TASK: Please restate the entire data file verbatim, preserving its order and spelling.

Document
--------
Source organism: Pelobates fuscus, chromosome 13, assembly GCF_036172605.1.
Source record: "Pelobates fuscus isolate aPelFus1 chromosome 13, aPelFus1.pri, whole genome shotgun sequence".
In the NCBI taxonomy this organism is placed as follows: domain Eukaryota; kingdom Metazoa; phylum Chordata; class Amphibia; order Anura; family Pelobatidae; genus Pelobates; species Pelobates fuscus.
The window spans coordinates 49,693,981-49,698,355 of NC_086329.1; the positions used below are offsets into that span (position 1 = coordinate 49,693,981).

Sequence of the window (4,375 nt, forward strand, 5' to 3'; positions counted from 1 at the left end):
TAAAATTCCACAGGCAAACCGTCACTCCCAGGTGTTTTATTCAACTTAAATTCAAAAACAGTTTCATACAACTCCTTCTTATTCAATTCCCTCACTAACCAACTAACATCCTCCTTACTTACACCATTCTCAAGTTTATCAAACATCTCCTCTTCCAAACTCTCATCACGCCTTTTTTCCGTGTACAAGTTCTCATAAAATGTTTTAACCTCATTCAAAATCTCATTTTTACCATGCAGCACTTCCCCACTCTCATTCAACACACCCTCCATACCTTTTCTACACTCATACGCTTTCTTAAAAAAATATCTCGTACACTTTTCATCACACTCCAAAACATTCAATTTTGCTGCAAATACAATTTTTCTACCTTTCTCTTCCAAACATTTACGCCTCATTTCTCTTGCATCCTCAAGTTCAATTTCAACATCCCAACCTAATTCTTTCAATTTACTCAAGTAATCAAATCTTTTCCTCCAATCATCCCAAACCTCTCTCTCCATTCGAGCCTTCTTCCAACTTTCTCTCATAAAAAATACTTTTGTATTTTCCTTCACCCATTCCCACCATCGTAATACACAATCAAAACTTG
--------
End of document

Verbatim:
Source organism: Pelobates fuscus, chromosome 13, assembly GCF_036172605.1.
Source record: "Pelobates fuscus isolate aPelFus1 chromosome 13, aPelFus1.pri, whole genome shotgun sequence".
In the NCBI taxonomy this organism is placed as follows: domain Eukaryota; kingdom Metazoa; phylum Chordata; class Amphibia; order Anura; family Pelobatidae; genus Pelobates; species Pelobates fuscus.
The window spans coordinates 49,693,981-49,698,355 of NC_086329.1; the positions used below are offsets into that span (position 1 = coordinate 49,693,981).

Sequence of the window (4,375 nt, forward strand, 5' to 3'; positions counted from 1 at the left end):
TAAAATTCCACAGGCAAACCGTCACTCCCAGGTGTTTTATTCAACTTAAATTCAAAAACAGTTTCATACAACTCCTTCTTATTCAATTCCCTCACTAACCAACTAACATCCTCCTTACTTACACCATTCTCAAGTTTATCAAACATCTCCTCTTCCAAACTCTCATCACGCCTTTTTTCCGTGTACAAGTTCTCATAAAATGTTTTAACCTCATTCAAAATCTCATTTTTACCATGCAGCACTTCCCCACTCTCATTCAACACACCCTCCATACCTTTTCTACACTCATACGCTTTCTTAAAAAAATATCTCGTACACTTTTCATCACACTCCAAAACATTCAATTTTGCTGCAAATACAATTTTTCTACCTTTCTCTTCCAAACATTTACGCCTCATTTCTCTTGCATCCTCAAGTTCAATTTCAACATCCCAACCTAATTCTTTCAATTTACTCAAGTAATCAAATCTTTTCCTCCAATCATCCCAAACCTCTCTCTCCATTCGAGCCTTCTTCCAACTTTCTCTCATAAAAAATACTTTTGTATTTTCCTTCACCCATTCCCACCATCGTAATACACAATCAAAACTTG